In topochemically organized, nanoparticulate experimental systems, vapor diffuses and convects to form spatially defined reaction zones. In these zones, a complex sequence of catalyzed proton-transfer, nucleation, growth, aggregation, hydration, charging processes, and turbulence produce rings, tubes, spirals, pulsing crystals, oscillating fronts and patterns such as Liesegang rings. We call these beautiful 3-dimensional structures “microtornadoes”, “microstalagtites”, and “microhurricanes” and make progress towards understanding the mechanisms of their formation with the aid of mathematical models. This analysis carries over to the study of similar structures in protein crystallization experiments and the formation of periodic structures in plants.

Sponsored by our SIAM Student Chapter and by NIMBioS.

**GENERAL RELATIVITY SEMINAR
**TITLE: Isolated Horizons and the Null Penrose Inequality

SPEAKER: Henri Roesch, University of California, Irvine

TIME: 5:00 PM-6:00 PM

ROOM: Ayres 113

In the first half of the talk, we introduce a new quasi-local mass with interesting properties along null flows off of a 2-sphere in spacetime or, equivalently, foliations of a null cone. We also show how certain, fairly generic, convexity assumptions on the null cone allows for a proof of the Null Penrose Inequality. On the Black Hole Horizon, we find that the convexity assumptions become sharp; therefore, the second half of the talk will explore the existence of a class of Black Hole Horizons admitting such convexity. From this, building upon the work of S. Alexakis, we will show that the Schwarzschild Null Cone--the case of equality for the Penrose Inequality--is also stable under small metric perturbations.

**Wednesday, April 11**

**COMPUTATIONAL and APPLIED MATHEMATICS (CAM) SEMINAR
**TITLE: Compressed sensing for image reconstruction with wavelets

SPEAKER: Joseph Daws, University of Tennessee

TIME: 3:35 PM-4:35 PM

ROOM: Ayres 112

We propose a compressed sensing approach for the reconstruction of functions or images represented by their expansion in a wavelet basis, from only a small number of samples. The success of applying wavelet representations for image reconstruction and compression has inspired many sparse recovery techniques. However, these approaches can be improved by exploiting the fact that the support of the coefficients of functions sparse in a wavelet basis lie on or nearly on a binary tree.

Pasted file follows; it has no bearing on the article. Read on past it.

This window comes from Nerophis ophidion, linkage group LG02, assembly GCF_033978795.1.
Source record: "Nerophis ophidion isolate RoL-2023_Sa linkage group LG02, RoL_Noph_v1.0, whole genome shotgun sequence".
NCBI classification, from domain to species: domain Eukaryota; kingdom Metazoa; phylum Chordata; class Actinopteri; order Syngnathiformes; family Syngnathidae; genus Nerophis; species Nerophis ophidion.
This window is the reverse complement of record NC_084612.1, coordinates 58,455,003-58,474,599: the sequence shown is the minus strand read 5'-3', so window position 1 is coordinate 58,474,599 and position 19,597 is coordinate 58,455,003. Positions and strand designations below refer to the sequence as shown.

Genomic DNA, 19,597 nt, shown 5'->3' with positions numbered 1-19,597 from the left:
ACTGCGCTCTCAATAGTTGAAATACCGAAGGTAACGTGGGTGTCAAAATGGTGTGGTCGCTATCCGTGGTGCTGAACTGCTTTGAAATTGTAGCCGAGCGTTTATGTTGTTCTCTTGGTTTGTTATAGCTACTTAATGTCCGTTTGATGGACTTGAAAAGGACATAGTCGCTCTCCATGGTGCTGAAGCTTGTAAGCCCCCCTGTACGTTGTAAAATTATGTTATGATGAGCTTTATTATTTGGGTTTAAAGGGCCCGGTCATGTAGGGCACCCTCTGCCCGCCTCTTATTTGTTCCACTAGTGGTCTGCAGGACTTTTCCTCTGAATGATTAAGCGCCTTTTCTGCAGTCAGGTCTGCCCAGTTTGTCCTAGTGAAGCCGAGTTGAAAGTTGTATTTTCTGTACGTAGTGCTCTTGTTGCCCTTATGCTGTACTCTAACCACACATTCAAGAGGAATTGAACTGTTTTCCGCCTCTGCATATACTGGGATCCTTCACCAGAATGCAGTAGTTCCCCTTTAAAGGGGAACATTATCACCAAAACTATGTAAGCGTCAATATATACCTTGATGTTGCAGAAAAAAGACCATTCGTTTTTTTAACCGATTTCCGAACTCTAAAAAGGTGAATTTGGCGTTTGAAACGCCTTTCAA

In particular, we show that the important wavelet coefficients for a certain class of functions and images are concentrated on a downward closed tree, and present a weighted $\ell_1$ minimization strategy to recover these coefficients. Following some of the results of Chkifa, Dexter, Tran, and Webster on compressed sensing for the approximation of high-dimensional functions, we also present theoretical estimates related to the sampling complexity of our scheme as compared to unweighted $\ell_1$ minimization. Several numerical examples are provided to show the effectiveness of this weighted $\ell_1$ minimization scheme for solving the image inpainting problem.

** Thursday, April 12**

**MATH BIOLOGY SEMINAR AND SIAM STUDENT CHAPTER SEMINAR**

TITLE: Cholera modeling: bacterial dynamics, outbreak simulation, and impact of awareness programs

SPEAKER: Jin Wang, University of Tennessee at Chattanooga

TIME: 11:10 AM-12:00 PM; pizza will be served

ROOM: NIMBioS, Claxton 105

We present some recent work in the mathematical modeling of cholera, a severe waterborne infection caused by the bacterium Vibrio cholerae. We show that the intrinsic bacterial dynamics may play an important role in the transmission and spread of the disease. We demonstrate that education and awareness programs can have significant impact on the development of a cholera outbreak, though different mathematical models may yield qualitatively different dynamical behaviors. Our work underscores the importance of validating key modeling assumptions and connecting models with realistic data. In addition, we present some results in the modeling and simulation of cholera outbreaks in the real world.

**MATHEMATICAL DATA SCIENCE SEMINAR
**TITLE: Smoothing Splines on Ball domains with Applications to Optometry and Ophthalmology

SPEAKER: Farzana Nasrin, Texas Tech University

TIME: 11:10 - 12:10 PM

ROOM: Ayres 111